The parallels between the discovery of Eric Cartman's identity, and the loss of Muhammad's were highlighted in the uncomfortably censored conclusion to South Park's 200th episode. The show asked why something already seen on television cannot be seen again.
The Trey Parker/Matt Stone philosophy has always emphasized that the best process in breaking down the boundaries of the suburban middle classes in America is done with humor. This philosophy has lead to an unmissable media franchise that has every right to sell out or slow down, but cannot because of the political substrata it was founded upon. While death threats may be an unwanted tier of the creators' business model, and rejection may come to some of their best work, the pure satire of South Park keeps the show running years after it's first broadcast. It also keeps viewers watching, even the people that don't "get" it.
Most "haters," refuse to take the show at more than face value, and they can't be faulted for that. If humor isn't to your liking the last thing your going to do is dig deeper than anyone ever intended, but many of us fanboys out there know that the reason South Park wanted to show Muhammad entailed the context in which they showed him before:
He was equal to all the other "Gods" in television-land, or so suggested South Park in Season 5's episode "Super Best Friends." And those that still find offense at the parody of deities most likely are going to try and demand that these men have no respect for any religion, which is not true, as Parker and Stone attempt to explain to Nightline in 2006:
The issue with not being allowed to show Muhammad is not that it's such a huge deal to not be allowed to show Muhammad on television (though obviously it is, just look at this article from yesterday's New York Daily News), but that it looks as though more reverence is due to Muhammad than any other religious figure, and this is the antithesis of Trey Parker and Matt Stone's argument, that being that satire should be honest parody, the kind where nothing is off limits, not even feeding your own father to your half brother.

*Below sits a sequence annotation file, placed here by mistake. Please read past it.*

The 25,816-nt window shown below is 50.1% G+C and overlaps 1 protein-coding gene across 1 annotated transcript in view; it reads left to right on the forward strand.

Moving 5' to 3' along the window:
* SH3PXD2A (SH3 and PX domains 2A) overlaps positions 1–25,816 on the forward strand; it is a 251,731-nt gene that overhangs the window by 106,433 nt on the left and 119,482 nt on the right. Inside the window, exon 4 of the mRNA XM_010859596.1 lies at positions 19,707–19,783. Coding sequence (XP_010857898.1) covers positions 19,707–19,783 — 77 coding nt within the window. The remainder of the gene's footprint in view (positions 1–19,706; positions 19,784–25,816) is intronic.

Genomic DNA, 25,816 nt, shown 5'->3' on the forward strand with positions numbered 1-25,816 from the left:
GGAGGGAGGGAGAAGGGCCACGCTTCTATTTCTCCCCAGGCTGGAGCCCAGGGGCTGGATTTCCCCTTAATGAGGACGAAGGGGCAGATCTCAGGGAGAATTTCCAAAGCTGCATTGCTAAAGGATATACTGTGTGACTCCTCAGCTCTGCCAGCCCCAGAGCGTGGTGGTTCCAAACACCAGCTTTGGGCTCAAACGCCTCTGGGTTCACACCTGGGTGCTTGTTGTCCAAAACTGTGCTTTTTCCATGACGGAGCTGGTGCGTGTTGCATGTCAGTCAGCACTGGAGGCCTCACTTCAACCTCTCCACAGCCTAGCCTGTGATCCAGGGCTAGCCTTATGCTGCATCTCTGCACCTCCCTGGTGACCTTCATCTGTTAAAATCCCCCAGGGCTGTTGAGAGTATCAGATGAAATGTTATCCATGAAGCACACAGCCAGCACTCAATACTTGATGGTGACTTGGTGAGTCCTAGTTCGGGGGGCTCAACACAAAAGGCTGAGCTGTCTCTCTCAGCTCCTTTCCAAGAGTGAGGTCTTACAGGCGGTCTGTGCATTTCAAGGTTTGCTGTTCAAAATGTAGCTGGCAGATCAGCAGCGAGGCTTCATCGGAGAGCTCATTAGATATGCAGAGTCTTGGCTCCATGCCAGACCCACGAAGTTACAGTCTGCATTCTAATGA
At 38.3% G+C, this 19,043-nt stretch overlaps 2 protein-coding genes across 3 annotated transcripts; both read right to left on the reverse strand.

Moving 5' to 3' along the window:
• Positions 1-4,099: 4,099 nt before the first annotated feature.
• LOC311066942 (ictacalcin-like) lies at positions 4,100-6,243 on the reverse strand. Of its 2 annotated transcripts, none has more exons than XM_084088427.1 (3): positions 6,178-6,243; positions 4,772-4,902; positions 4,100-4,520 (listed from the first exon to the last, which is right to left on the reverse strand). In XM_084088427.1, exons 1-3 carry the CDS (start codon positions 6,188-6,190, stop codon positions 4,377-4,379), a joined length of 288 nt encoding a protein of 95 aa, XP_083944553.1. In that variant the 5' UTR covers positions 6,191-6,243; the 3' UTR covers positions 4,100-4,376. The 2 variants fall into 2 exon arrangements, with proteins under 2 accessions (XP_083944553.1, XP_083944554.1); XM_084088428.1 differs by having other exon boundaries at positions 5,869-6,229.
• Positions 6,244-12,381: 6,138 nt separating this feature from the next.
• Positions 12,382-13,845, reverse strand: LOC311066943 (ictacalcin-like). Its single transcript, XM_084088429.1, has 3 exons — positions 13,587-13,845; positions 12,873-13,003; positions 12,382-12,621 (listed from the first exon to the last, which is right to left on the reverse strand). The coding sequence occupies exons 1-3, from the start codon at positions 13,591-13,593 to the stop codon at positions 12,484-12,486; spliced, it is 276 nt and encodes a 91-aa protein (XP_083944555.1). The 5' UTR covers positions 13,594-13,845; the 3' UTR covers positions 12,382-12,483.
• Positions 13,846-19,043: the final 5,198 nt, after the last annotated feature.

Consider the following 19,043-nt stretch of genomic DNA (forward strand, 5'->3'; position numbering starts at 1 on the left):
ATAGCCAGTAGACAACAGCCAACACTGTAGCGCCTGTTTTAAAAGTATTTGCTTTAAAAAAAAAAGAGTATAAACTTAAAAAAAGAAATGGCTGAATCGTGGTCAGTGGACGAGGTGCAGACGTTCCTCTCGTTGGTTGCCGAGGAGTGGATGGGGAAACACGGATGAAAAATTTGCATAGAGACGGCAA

That's right, Cartman not only fed a kid's parents to him in retaliation for being a playground bully, but last night's episode revealed that his own father was the man in Scott Tenorman's chili, and the expected result would be, of course, a tragic realization that the boy had murdered his father... but no, the revelation had by Eric Cartman was that he was tragically half-ginger, but being half Denver Bronco miraculously and offensively canceled it out. It was Team Parker and Stone's way of saying that they are not worried in the slightest about shooting themselves in the foot.
There is no doubt, if you ever watch a South Park DVD commentary, that there are shows that Parker and Stone are sorry they made, but not because the shows offended you, rather it was because they didn't match the comedic criterion the creator's hoisted so early in the game.
And for those of you who missed last night's "big reveal" of Muhammad, here's the clip below:
RIP Pip, and Kevin? We missed you.